Camilo José Vergara’s 40-year project, “Tracking Time,” chronicles urban transformation in some of the poorest and most segregated communities in the Northeastern United States. In Camden, New Jersey, one of the poorest cities he regularly visits during his documentation, he captures what he calls “Paired Houses”: two dwellings that share a wall, one of them occupied, the other empty. Because each dwelling is part of the same building, Vergara is able to capture the stark contrast between deteriorated and maintained habitats, reflecting the declining state of Camden’s housing market. For some of the photographs, Vergara returns to a building he’s previously documented in order to chronicle the absence of formerly dilapidated buildings.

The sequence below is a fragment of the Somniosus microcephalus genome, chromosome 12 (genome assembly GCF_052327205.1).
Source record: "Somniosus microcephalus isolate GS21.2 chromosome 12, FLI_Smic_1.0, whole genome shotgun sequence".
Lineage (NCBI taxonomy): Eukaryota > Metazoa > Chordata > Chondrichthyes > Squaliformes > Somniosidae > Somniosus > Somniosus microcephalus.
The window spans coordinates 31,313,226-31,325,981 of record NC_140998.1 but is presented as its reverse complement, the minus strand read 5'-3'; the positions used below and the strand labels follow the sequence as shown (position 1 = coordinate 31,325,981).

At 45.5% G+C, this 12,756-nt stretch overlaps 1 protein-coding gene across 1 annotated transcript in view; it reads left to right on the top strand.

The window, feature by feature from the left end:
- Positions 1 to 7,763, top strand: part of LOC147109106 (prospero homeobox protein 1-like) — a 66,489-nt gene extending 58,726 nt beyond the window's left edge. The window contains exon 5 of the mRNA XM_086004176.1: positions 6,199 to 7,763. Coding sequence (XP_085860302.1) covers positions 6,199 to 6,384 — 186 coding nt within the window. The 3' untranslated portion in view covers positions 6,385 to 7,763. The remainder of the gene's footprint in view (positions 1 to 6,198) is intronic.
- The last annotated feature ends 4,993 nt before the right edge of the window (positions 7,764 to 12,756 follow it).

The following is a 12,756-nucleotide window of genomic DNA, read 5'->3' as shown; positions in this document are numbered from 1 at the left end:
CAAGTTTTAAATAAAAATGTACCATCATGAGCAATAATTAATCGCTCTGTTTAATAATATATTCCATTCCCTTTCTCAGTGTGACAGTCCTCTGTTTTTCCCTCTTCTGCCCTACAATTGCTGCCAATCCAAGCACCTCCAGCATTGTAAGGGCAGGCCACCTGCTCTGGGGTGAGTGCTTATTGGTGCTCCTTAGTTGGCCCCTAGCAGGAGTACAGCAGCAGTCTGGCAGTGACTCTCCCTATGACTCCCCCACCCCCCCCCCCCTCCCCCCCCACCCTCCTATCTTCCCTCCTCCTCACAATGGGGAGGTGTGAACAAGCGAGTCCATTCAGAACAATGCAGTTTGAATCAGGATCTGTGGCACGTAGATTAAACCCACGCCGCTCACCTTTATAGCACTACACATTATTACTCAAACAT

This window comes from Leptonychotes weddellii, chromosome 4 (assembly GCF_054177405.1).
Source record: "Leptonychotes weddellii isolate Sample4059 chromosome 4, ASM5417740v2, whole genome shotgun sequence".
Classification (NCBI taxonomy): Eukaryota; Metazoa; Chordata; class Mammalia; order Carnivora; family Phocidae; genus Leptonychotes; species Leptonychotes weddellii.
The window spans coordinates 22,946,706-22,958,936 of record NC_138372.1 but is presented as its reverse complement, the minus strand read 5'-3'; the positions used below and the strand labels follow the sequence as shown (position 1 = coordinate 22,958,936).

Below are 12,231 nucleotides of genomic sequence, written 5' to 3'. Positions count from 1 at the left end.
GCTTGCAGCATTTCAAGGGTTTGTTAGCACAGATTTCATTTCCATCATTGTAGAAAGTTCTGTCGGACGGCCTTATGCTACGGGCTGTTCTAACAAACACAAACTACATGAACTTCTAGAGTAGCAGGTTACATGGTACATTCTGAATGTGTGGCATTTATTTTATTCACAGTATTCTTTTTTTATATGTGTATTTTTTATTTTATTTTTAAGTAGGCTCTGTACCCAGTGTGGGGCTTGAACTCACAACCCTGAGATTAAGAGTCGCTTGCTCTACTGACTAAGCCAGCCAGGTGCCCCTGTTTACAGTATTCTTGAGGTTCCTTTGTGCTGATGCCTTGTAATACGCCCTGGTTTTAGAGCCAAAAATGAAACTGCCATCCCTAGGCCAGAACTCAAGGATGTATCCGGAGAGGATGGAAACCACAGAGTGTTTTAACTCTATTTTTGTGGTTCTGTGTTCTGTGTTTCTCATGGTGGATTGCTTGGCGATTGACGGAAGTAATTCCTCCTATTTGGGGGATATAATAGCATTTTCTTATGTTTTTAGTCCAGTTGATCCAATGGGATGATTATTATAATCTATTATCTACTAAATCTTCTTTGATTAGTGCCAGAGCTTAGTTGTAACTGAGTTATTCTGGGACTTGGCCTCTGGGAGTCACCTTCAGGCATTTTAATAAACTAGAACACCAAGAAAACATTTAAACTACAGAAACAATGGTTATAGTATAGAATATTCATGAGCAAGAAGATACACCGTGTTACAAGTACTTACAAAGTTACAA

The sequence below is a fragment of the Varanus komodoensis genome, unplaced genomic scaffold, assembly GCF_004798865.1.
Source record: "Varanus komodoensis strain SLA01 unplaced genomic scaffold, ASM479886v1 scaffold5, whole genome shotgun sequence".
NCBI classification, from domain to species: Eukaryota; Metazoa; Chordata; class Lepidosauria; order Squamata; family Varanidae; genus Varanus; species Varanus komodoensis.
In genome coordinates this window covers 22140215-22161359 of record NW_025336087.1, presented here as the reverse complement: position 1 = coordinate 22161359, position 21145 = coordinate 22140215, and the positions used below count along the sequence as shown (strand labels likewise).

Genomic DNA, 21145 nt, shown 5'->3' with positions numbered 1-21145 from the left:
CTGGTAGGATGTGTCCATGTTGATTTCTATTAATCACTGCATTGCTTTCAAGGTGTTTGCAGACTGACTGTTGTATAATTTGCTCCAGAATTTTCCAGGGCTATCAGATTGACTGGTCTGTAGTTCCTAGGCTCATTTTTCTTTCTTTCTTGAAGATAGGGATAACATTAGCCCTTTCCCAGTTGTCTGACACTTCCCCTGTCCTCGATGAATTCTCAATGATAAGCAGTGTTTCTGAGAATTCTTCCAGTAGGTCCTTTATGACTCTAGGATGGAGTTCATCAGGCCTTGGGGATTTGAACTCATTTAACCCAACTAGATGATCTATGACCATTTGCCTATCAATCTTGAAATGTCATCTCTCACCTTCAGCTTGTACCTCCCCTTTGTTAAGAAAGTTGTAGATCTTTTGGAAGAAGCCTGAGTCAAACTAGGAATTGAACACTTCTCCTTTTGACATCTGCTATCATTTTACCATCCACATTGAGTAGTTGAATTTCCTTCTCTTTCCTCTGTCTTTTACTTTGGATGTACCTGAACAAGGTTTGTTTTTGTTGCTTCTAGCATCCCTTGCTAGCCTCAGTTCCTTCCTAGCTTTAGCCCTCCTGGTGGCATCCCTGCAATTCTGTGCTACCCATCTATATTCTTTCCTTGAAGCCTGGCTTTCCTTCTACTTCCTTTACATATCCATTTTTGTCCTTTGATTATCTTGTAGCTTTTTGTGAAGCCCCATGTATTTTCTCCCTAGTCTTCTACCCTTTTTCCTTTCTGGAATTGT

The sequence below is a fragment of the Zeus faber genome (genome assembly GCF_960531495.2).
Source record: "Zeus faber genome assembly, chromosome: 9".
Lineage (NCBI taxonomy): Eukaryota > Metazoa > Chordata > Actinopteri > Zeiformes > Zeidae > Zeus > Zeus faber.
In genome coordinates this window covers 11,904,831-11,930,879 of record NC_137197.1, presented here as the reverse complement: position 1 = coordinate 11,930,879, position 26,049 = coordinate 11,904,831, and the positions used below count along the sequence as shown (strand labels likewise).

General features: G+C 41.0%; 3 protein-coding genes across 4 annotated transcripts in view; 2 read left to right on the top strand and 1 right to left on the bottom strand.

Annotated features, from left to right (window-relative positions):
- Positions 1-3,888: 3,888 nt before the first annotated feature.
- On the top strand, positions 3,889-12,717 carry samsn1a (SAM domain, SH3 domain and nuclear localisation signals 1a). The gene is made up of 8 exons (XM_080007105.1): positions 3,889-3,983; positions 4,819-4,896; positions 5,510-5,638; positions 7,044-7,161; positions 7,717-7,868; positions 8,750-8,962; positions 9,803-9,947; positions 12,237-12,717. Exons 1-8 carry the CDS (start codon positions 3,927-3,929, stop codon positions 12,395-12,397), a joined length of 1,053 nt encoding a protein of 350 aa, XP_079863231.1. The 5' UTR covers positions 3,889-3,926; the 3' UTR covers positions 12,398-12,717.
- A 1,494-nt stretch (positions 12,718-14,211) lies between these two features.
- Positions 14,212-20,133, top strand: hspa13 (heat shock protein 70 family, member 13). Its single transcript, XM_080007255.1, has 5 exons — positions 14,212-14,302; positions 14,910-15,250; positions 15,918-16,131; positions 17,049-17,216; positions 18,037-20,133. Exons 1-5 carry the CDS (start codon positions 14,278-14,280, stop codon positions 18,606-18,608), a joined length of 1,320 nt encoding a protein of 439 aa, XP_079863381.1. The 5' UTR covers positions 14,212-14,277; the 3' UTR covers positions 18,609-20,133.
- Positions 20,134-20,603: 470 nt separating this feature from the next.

In his photo essay for Slate, Vergara writes,”If a resident of a middle-class neighborhood dies or moves to a nursing home, or if a dwelling burns, the empty house is usually guarded or secured by the owner’s family. The police keep an eye out for it. Neighbors, well-aware of the impact of a deteriorating eyesore on property values, alert city officials whenever they see a house falling into disrepair. The situation is quickly brought under control.
It’s different in a crumbling inner city like Camden. Even Walt Whitman’s old house at 328 Mickle St.—the only home he ever owned—was by the 1980s adjacent to a vacant three-story dwelling and just two houses away from a ruin. House values in Camden are low and likely to remain so since the population of the city is declining, unemployment is high, and there is little new demand for houses. The number of vacant houses is likely to increase; many will eventually be acquired by the city, which is too poor either to board them up or to demolish them.”